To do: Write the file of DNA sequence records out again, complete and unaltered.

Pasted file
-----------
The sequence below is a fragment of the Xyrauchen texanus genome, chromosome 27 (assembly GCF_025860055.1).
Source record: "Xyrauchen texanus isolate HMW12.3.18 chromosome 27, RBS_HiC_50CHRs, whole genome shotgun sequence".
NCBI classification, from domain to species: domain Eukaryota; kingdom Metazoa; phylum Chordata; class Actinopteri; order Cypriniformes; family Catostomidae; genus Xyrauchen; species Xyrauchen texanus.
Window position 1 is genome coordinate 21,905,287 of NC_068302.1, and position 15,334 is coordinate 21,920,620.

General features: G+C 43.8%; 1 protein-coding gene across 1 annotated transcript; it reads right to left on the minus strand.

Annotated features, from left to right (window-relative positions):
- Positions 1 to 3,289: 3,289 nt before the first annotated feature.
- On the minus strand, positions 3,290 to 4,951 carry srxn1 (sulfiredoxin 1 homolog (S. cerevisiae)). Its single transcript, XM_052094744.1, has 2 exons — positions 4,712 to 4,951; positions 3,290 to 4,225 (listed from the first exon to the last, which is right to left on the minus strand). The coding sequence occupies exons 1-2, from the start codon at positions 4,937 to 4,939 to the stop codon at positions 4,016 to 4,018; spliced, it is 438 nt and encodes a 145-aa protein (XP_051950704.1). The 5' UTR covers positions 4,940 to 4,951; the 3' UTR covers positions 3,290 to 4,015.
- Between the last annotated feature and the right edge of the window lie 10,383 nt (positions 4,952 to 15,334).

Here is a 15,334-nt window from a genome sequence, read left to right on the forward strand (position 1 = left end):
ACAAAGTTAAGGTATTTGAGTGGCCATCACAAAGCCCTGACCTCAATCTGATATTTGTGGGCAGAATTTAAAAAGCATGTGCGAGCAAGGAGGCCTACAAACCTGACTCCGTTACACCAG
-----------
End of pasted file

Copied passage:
The sequence below is a fragment of the Xyrauchen texanus genome, chromosome 27 (assembly GCF_025860055.1).
Source record: "Xyrauchen texanus isolate HMW12.3.18 chromosome 27, RBS_HiC_50CHRs, whole genome shotgun sequence".
NCBI classification, from domain to species: domain Eukaryota; kingdom Metazoa; phylum Chordata; class Actinopteri; order Cypriniformes; family Catostomidae; genus Xyrauchen; species Xyrauchen texanus.
Window position 1 is genome coordinate 21,905,287 of NC_068302.1, and position 15,334 is coordinate 21,920,620.

General features: G+C 43.8%; 1 protein-coding gene across 1 annotated transcript; it reads right to left on the minus strand.

Annotated features, from left to right (window-relative positions):
- Positions 1 to 3,289: 3,289 nt before the first annotated feature.
- On the minus strand, positions 3,290 to 4,951 carry srxn1 (sulfiredoxin 1 homolog (S. cerevisiae)). Its single transcript, XM_052094744.1, has 2 exons — positions 4,712 to 4,951; positions 3,290 to 4,225 (listed from the first exon to the last, which is right to left on the minus strand). The coding sequence occupies exons 1-2, from the start codon at positions 4,937 to 4,939 to the stop codon at positions 4,016 to 4,018; spliced, it is 438 nt and encodes a 145-aa protein (XP_051950704.1). The 5' UTR covers positions 4,940 to 4,951; the 3' UTR covers positions 3,290 to 4,015.
- Between the last annotated feature and the right edge of the window lie 10,383 nt (positions 4,952 to 15,334).

Here is a 15,334-nt window from a genome sequence, read left to right on the forward strand (position 1 = left end):
ACAAAGTTAAGGTATTTGAGTGGCCATCACAAAGCCCTGACCTCAATCTGATATTTGTGGGCAGAATTTAAAAAGCATGTGCGAGCAAGGAGGCCTACAAACCTGACTCCGTTACACCAG